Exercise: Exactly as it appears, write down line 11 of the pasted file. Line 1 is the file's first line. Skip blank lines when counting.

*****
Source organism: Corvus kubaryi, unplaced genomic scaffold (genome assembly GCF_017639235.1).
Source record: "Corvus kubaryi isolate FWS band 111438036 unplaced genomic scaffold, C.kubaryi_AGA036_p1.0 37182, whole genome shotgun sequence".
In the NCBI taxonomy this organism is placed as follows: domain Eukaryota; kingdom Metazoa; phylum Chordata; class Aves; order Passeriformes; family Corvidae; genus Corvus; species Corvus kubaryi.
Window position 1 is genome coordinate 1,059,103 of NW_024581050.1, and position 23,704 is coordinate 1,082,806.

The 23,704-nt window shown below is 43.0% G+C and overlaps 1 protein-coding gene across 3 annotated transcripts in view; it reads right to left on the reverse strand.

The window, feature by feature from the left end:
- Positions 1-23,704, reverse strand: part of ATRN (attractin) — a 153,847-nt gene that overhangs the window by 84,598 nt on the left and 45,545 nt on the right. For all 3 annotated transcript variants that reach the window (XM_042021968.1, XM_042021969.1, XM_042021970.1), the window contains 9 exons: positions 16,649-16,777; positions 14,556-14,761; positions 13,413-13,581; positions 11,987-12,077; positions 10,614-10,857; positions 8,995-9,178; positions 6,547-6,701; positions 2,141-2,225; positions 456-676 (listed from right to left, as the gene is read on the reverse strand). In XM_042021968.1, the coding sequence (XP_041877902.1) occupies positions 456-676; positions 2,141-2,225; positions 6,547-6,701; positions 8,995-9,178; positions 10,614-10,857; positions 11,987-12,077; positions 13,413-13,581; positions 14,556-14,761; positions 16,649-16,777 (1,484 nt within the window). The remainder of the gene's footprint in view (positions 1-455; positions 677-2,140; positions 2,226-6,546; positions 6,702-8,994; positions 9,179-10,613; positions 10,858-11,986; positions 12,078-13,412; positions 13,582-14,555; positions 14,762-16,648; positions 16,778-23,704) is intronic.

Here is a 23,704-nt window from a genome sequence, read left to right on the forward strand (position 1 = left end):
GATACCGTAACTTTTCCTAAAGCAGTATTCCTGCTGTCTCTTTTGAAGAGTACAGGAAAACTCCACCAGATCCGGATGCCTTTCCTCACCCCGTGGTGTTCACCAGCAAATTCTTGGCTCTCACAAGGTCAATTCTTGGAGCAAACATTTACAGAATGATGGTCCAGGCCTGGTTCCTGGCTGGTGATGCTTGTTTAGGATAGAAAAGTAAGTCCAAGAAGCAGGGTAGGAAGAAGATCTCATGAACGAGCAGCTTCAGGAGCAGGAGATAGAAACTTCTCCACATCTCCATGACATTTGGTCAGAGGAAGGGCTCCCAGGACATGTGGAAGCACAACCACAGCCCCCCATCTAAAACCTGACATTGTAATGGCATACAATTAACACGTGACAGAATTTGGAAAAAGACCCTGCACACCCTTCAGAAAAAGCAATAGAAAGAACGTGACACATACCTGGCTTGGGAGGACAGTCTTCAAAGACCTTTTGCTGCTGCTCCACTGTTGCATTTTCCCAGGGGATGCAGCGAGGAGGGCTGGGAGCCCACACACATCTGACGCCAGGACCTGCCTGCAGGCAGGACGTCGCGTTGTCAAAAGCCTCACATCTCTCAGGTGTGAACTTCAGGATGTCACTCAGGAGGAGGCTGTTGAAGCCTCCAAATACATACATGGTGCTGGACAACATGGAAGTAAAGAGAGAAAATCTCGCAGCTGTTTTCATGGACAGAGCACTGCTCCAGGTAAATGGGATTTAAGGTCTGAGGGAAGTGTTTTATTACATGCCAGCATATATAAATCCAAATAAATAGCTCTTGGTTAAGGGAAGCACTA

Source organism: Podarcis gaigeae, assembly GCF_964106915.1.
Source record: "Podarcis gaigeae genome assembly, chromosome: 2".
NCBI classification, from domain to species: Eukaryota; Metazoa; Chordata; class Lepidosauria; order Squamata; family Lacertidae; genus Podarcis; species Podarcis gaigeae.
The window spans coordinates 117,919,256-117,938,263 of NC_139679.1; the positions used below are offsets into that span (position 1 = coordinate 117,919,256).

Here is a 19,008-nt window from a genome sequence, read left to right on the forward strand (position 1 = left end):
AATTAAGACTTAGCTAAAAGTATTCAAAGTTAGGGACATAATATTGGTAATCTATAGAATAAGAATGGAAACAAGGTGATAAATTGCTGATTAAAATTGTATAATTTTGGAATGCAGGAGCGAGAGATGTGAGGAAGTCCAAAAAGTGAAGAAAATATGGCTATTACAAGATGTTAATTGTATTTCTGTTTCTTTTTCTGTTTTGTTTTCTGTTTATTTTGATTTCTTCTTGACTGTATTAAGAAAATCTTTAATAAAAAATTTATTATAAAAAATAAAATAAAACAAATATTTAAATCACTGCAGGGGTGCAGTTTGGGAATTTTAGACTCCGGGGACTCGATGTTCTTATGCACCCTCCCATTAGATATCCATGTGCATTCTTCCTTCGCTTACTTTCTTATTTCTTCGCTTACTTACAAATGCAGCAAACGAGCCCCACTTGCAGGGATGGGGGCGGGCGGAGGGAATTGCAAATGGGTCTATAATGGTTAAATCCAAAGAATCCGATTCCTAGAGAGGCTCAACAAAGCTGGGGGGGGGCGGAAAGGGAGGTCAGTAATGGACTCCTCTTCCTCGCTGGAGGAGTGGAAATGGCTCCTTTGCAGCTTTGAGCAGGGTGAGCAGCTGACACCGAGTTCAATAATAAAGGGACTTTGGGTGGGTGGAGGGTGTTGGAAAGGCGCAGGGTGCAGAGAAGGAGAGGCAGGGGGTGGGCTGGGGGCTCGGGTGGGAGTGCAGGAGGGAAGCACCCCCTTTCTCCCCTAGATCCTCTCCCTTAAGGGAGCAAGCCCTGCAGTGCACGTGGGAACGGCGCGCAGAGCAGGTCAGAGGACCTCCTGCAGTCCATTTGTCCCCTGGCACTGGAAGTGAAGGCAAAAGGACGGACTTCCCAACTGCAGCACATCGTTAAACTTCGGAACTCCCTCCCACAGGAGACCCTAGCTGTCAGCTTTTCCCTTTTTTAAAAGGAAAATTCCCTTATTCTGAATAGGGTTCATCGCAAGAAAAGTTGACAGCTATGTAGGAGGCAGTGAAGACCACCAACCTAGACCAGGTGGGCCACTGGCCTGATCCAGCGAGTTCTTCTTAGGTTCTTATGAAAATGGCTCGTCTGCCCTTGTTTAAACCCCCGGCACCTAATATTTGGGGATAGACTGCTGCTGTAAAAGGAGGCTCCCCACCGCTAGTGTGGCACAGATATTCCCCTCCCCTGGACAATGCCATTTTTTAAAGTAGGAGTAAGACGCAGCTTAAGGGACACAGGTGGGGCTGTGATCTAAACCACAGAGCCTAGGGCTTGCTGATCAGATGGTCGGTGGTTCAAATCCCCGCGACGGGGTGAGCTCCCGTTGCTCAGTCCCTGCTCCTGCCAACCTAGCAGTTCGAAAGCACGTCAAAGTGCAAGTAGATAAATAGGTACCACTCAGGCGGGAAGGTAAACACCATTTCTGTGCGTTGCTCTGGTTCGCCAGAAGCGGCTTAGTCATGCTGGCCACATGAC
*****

Source record: "Podarcis gaigeae genome assembly, chromosome: 2".